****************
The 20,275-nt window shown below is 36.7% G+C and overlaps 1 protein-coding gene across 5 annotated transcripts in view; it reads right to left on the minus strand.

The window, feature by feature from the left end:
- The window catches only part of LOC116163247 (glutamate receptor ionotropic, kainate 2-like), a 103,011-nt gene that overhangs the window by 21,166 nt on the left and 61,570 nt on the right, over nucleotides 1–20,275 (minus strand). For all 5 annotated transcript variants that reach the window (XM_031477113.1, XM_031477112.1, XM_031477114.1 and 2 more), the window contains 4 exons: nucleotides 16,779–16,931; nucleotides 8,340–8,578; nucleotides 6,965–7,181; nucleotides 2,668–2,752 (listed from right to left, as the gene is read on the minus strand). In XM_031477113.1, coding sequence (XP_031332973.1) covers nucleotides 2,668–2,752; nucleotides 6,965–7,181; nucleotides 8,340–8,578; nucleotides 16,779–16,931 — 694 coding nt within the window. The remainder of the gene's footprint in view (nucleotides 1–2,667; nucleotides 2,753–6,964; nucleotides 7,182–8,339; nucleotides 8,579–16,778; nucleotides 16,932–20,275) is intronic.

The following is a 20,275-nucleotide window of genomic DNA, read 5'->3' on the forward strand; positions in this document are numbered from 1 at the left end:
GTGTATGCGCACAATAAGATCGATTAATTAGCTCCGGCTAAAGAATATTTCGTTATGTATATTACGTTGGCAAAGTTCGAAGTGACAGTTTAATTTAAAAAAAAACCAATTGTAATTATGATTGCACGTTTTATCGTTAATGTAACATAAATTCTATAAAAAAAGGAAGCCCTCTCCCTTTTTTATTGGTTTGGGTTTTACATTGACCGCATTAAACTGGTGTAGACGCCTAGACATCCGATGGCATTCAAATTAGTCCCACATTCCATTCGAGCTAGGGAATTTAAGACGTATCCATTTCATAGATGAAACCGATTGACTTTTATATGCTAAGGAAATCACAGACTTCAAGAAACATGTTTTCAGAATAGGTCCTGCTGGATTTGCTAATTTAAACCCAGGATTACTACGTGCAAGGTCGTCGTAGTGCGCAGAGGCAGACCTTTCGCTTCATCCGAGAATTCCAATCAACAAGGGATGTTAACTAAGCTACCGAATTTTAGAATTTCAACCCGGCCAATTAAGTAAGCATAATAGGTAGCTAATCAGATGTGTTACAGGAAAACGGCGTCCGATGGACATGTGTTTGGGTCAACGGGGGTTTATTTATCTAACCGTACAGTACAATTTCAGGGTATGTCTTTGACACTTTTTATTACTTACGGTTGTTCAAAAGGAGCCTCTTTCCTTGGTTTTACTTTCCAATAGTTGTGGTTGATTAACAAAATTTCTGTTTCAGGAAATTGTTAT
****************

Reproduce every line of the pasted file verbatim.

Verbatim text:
The 20,275-nt window shown below is 36.7% G+C and overlaps 1 protein-coding gene across 5 annotated transcripts in view; it reads right to left on the minus strand.

The window, feature by feature from the left end:
- The window catches only part of LOC116163247 (glutamate receptor ionotropic, kainate 2-like), a 103,011-nt gene that overhangs the window by 21,166 nt on the left and 61,570 nt on the right, over nucleotides 1–20,275 (minus strand). For all 5 annotated transcript variants that reach the window (XM_031477113.1, XM_031477112.1, XM_031477114.1 and 2 more), the window contains 4 exons: nucleotides 16,779–16,931; nucleotides 8,340–8,578; nucleotides 6,965–7,181; nucleotides 2,668–2,752 (listed from right to left, as the gene is read on the minus strand). In XM_031477113.1, coding sequence (XP_031332973.1) covers nucleotides 2,668–2,752; nucleotides 6,965–7,181; nucleotides 8,340–8,578; nucleotides 16,779–16,931 — 694 coding nt within the window. The remainder of the gene's footprint in view (nucleotides 1–2,667; nucleotides 2,753–6,964; nucleotides 7,182–8,339; nucleotides 8,579–16,778; nucleotides 16,932–20,275) is intronic.

The following is a 20,275-nucleotide window of genomic DNA, read 5'->3' on the forward strand; positions in this document are numbered from 1 at the left end:
GTGTATGCGCACAATAAGATCGATTAATTAGCTCCGGCTAAAGAATATTTCGTTATGTATATTACGTTGGCAAAGTTCGAAGTGACAGTTTAATTTAAAAAAAAACCAATTGTAATTATGATTGCACGTTTTATCGTTAATGTAACATAAATTCTATAAAAAAAGGAAGCCCTCTCCCTTTTTTATTGGTTTGGGTTTTACATTGACCGCATTAAACTGGTGTAGACGCCTAGACATCCGATGGCATTCAAATTAGTCCCACATTCCATTCGAGCTAGGGAATTTAAGACGTATCCATTTCATAGATGAAACCGATTGACTTTTATATGCTAAGGAAATCACAGACTTCAAGAAACATGTTTTCAGAATAGGTCCTGCTGGATTTGCTAATTTAAACCCAGGATTACTACGTGCAAGGTCGTCGTAGTGCGCAGAGGCAGACCTTTCGCTTCATCCGAGAATTCCAATCAACAAGGGATGTTAACTAAGCTACCGAATTTTAGAATTTCAACCCGGCCAATTAAGTAAGCATAATAGGTAGCTAATCAGATGTGTTACAGGAAAACGGCGTCCGATGGACATGTGTTTGGGTCAACGGGGGTTTATTTATCTAACCGTACAGTACAATTTCAGGGTATGTCTTTGACACTTTTTATTACTTACGGTTGTTCAAAAGGAGCCTCTTTCCTTGGTTTTACTTTCCAATAGTTGTGGTTGATTAACAAAATTTCTGTTTCAGGAAATTGTTAT